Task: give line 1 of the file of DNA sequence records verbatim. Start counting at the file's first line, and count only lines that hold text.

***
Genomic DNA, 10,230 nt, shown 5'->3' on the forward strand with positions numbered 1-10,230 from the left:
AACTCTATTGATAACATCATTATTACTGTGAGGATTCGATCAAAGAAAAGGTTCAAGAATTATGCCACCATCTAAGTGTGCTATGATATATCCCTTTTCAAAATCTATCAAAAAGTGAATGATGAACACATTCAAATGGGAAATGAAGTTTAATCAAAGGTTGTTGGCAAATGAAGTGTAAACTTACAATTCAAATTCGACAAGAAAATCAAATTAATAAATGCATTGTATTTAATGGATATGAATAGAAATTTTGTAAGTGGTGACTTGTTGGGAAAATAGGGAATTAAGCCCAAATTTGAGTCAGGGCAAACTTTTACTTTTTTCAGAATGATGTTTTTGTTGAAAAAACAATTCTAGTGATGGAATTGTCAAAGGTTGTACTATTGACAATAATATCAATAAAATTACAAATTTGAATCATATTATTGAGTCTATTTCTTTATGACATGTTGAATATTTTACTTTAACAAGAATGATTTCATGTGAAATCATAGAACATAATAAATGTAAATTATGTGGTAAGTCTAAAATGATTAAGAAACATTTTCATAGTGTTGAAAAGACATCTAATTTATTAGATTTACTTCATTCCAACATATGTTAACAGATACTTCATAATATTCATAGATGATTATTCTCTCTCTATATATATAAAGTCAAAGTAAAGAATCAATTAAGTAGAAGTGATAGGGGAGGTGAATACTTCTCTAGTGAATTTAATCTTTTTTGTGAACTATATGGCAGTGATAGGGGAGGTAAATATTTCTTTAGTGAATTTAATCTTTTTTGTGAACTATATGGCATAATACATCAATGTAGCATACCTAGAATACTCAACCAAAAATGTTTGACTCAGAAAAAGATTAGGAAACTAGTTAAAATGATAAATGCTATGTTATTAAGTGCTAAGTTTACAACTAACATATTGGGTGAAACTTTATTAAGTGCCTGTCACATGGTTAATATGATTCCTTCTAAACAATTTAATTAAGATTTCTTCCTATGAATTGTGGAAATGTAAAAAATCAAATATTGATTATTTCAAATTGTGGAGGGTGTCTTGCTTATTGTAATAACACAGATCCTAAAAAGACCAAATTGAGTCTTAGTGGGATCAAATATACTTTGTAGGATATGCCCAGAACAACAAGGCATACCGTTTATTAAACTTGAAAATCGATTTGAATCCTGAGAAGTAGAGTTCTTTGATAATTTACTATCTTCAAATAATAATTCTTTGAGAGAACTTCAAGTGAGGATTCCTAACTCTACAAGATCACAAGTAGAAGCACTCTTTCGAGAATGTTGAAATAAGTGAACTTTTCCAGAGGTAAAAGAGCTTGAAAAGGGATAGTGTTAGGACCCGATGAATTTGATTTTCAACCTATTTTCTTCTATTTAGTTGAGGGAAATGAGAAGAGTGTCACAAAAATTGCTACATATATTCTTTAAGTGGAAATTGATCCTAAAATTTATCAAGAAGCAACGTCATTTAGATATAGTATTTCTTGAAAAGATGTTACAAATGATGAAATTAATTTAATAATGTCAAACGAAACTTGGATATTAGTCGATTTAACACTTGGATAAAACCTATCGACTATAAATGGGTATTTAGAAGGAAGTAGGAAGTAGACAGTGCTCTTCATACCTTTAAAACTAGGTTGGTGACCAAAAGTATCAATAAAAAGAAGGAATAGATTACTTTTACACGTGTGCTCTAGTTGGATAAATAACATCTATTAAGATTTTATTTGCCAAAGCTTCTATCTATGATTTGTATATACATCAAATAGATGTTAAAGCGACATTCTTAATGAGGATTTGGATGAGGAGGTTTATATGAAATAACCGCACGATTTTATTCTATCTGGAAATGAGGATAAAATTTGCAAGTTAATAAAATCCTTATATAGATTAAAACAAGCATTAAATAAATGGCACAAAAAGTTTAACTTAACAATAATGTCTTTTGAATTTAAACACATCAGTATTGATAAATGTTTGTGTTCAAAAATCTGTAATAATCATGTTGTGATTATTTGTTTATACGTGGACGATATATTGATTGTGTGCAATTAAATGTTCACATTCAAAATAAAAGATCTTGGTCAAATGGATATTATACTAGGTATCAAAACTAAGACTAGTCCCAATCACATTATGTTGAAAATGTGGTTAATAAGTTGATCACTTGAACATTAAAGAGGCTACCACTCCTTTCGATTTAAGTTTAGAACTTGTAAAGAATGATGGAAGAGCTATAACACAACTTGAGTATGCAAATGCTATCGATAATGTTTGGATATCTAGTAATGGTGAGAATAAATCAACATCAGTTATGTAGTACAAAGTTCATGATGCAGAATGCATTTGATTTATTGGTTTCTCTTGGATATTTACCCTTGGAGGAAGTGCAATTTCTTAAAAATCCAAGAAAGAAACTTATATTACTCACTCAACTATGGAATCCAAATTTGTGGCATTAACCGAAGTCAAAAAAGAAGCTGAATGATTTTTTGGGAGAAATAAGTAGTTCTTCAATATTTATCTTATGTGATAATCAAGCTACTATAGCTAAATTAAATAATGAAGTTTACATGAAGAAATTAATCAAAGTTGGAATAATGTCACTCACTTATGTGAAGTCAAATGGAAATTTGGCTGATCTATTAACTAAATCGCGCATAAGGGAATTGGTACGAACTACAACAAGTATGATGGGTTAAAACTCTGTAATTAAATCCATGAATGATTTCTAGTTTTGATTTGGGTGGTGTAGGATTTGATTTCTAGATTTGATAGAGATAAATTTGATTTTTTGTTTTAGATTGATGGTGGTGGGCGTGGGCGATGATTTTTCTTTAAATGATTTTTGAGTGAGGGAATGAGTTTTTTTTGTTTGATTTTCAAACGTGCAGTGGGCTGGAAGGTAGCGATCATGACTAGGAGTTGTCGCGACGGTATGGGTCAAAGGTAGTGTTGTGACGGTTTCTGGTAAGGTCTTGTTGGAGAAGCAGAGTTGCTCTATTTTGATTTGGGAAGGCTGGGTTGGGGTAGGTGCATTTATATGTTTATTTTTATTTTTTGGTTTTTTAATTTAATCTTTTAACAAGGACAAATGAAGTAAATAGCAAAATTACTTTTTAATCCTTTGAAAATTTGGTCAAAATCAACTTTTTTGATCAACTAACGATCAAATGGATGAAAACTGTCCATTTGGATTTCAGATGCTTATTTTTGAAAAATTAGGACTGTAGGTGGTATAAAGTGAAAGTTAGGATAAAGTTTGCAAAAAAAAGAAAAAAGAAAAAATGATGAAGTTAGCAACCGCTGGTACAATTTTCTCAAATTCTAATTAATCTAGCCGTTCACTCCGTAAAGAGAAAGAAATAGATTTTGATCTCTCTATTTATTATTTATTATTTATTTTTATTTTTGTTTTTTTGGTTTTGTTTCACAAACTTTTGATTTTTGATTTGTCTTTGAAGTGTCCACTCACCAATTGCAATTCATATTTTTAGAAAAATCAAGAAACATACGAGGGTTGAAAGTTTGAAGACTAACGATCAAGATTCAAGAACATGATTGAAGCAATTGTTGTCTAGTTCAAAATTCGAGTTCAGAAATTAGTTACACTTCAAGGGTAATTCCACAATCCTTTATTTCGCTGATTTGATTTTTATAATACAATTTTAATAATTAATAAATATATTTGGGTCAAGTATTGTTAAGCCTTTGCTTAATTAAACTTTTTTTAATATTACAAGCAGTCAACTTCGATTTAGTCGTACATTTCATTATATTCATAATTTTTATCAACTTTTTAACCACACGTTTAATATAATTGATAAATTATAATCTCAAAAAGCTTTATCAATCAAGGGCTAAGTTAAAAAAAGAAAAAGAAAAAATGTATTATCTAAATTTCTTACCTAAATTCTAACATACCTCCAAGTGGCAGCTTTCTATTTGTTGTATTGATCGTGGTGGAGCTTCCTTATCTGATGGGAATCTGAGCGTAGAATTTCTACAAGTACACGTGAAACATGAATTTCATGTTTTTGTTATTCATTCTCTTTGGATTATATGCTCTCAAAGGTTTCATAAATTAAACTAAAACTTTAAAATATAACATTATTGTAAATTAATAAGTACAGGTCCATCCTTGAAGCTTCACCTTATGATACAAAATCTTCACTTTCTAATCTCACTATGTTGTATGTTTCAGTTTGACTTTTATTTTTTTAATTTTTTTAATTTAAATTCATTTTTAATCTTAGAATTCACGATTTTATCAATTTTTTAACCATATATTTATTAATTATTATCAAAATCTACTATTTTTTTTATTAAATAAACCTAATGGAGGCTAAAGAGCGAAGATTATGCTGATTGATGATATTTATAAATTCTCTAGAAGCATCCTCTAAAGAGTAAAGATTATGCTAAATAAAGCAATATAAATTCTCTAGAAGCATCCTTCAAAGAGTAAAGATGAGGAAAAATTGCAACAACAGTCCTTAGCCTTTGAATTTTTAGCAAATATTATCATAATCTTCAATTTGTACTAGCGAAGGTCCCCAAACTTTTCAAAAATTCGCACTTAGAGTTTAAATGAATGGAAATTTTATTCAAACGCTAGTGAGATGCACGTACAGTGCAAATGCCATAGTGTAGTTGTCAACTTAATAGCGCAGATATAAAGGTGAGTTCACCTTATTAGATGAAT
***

Genomic DNA, 10,230 nt, shown 5'->3' on the forward strand with positions numbered 1-10,230 from the left: